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Brian Thompson
11-19-2013, 11:50 AM
Hi everyone, (very) new to the world of weightlifting but enjoying it so far. I have followed a basic linear progression strength program for the last few months but found myself attracted to the olympic lifts and decided to learn them with the aid of a coach.

My questions are:

1.) What would you guys do if you were a total noob who still has a ways to go in his linear progression and can still amass quite a bit of strength? Should I milk my basic strength program (Squats, deads, etc.) as far as it will go and just practice technique on the oly lifts or switch to an olympic program?

2.) Is it possible to program in a way that mixes the two to a certain degree? For example can I still squat, bench and deadlift and throw in snatches and c&j or is that verboten?

Tamara Reynolds
11-19-2013, 07:29 PM
I don't think it is an either/or situation. I personally don't know any weightlifting clubs where lifters are just doing snatches and clean and jerks. Strength programming is part of every serious weightlifting program. Our lifters squat daily, and most pull daily as well. So, for new lifters, it is not uncommon for their strength and weightlifting numbers to both go up dramatically in the first several months of training.

Our typical workout would look like:
Squat
Snatch or C&J
Snatch or Clean Pull or RDL
Bodybuilding

Genearlly, lifters who have more than 2 hours to train would get through both snatch and clean and jerk in one session, and lifters who have less than 2 hours to train will just alternate each workout. Squats alone will take 45 minutes to maybe 1.5 hours depending on the lifter and the cycle.

Brand new lifters spend the first 3-6 weeks on snatches and squats, and then we add pulls and bodybuilding after the first few weeks.

As an aside, I would try to get rid of the notion of "linear progression" in your mind. It doesn't really work that way in strength training, and it's not going to work that way in weightlifting. Feeling like you should be progressing linearly will only lead to unnecessary frustration and unrealistic expectations.

Blake Barnes
11-19-2013, 11:19 PM
Beginner lifters' first priority needs to be making sure their posture and body positions are correct (relative to the barbell). All beginner programs need to include different exercises that develop these proper positions. That being said, I wouldn't recommend doing ONLY Snatches and Clean & Jerks to become a better weightlifter.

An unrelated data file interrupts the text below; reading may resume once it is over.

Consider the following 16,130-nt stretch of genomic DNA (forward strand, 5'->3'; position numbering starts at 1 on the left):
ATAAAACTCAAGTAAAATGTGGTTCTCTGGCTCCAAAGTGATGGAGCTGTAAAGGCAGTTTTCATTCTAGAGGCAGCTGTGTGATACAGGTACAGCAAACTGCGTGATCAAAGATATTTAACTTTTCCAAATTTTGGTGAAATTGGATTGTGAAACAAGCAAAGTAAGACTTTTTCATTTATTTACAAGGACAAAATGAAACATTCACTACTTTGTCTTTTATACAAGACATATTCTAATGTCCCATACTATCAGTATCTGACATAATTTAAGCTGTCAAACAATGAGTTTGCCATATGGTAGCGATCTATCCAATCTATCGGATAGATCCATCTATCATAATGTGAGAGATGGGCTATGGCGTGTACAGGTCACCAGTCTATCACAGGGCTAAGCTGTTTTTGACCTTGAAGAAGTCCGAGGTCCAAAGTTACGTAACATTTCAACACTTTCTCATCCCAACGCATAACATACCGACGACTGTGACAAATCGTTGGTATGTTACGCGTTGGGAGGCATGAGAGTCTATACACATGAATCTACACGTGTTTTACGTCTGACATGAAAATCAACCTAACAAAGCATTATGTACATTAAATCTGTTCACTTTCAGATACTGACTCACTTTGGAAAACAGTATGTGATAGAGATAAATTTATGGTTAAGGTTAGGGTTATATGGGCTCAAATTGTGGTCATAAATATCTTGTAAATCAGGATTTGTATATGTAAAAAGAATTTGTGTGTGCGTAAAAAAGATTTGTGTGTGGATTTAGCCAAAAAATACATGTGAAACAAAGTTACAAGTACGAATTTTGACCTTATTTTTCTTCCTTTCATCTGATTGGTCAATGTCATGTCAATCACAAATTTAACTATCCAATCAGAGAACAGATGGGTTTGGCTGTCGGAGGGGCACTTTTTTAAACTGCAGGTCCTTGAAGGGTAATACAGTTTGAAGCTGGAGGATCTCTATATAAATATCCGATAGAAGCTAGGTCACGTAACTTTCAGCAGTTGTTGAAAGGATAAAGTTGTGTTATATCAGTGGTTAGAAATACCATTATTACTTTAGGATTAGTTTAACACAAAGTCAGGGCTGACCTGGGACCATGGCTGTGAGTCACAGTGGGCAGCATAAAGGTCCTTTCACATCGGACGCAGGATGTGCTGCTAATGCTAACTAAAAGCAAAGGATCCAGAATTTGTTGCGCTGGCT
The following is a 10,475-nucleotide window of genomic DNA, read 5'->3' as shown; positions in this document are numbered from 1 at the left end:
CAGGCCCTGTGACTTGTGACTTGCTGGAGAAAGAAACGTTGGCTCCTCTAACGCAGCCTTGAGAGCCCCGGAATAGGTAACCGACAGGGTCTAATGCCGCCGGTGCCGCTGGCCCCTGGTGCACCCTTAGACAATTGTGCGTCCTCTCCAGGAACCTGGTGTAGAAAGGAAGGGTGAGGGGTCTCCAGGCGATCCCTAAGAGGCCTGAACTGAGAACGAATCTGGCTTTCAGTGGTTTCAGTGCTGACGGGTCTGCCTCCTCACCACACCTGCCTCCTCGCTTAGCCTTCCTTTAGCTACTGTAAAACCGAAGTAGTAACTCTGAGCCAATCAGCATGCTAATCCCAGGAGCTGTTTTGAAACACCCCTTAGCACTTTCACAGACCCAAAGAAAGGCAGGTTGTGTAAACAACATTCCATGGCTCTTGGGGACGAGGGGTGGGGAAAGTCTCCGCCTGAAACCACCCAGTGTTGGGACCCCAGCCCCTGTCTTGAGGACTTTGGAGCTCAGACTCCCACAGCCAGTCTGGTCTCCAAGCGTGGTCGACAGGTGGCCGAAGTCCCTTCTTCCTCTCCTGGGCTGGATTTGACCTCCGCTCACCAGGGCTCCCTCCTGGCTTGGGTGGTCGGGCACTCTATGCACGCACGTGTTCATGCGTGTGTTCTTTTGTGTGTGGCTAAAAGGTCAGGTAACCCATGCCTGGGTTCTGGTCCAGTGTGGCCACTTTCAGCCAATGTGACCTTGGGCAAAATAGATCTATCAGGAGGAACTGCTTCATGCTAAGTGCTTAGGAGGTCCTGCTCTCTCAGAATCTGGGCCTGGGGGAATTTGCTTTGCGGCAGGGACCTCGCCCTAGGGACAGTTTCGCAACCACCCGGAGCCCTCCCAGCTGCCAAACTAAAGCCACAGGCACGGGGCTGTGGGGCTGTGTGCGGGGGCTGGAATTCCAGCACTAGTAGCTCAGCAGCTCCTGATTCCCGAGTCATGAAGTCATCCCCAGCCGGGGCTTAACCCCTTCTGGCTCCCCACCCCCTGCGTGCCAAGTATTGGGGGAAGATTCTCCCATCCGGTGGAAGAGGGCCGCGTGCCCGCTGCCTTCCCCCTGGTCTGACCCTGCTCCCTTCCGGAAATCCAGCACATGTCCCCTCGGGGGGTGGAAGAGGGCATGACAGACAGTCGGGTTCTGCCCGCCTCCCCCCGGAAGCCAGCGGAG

So to answer your first question, I would start on a weightlifting program. You can still work in bench press, all weightlifting programs include Back/Front Squats and I suggest doing Clean/Snatch DLs instead of the traditional DLs or Sumo DLs.

Stick to one programs periodization method. In other words, don't try to continue your current strength program with another weightlifting program.

There are several programs on this site that have been proven successful for a lot of people. You can check them out here: http://www.catalystathletics.com/workouts/cycles.php

Tamara Reynolds
11-20-2013, 10:03 AM
Stick to one programs periodization method. In other words, don't try to continue your current strength program with another weightlifting program.


I think this is an important point for new people, especially ones who are self-coached.

Don't try to jumble up a bunch of different programs. Find one and stick with it for a specified time period instead of having programming ADD.

Brian Thompson
11-20-2013, 11:44 AM
Thanks for the responses, guys. Weightlifting is a whole different animal from what I was doing before. I'll find one program and stick to it. (I can relate to Tamara's description of program ADD all too well!) Thanks again for the help! I've only just started on my weightlifting journey but it's quite fun so far.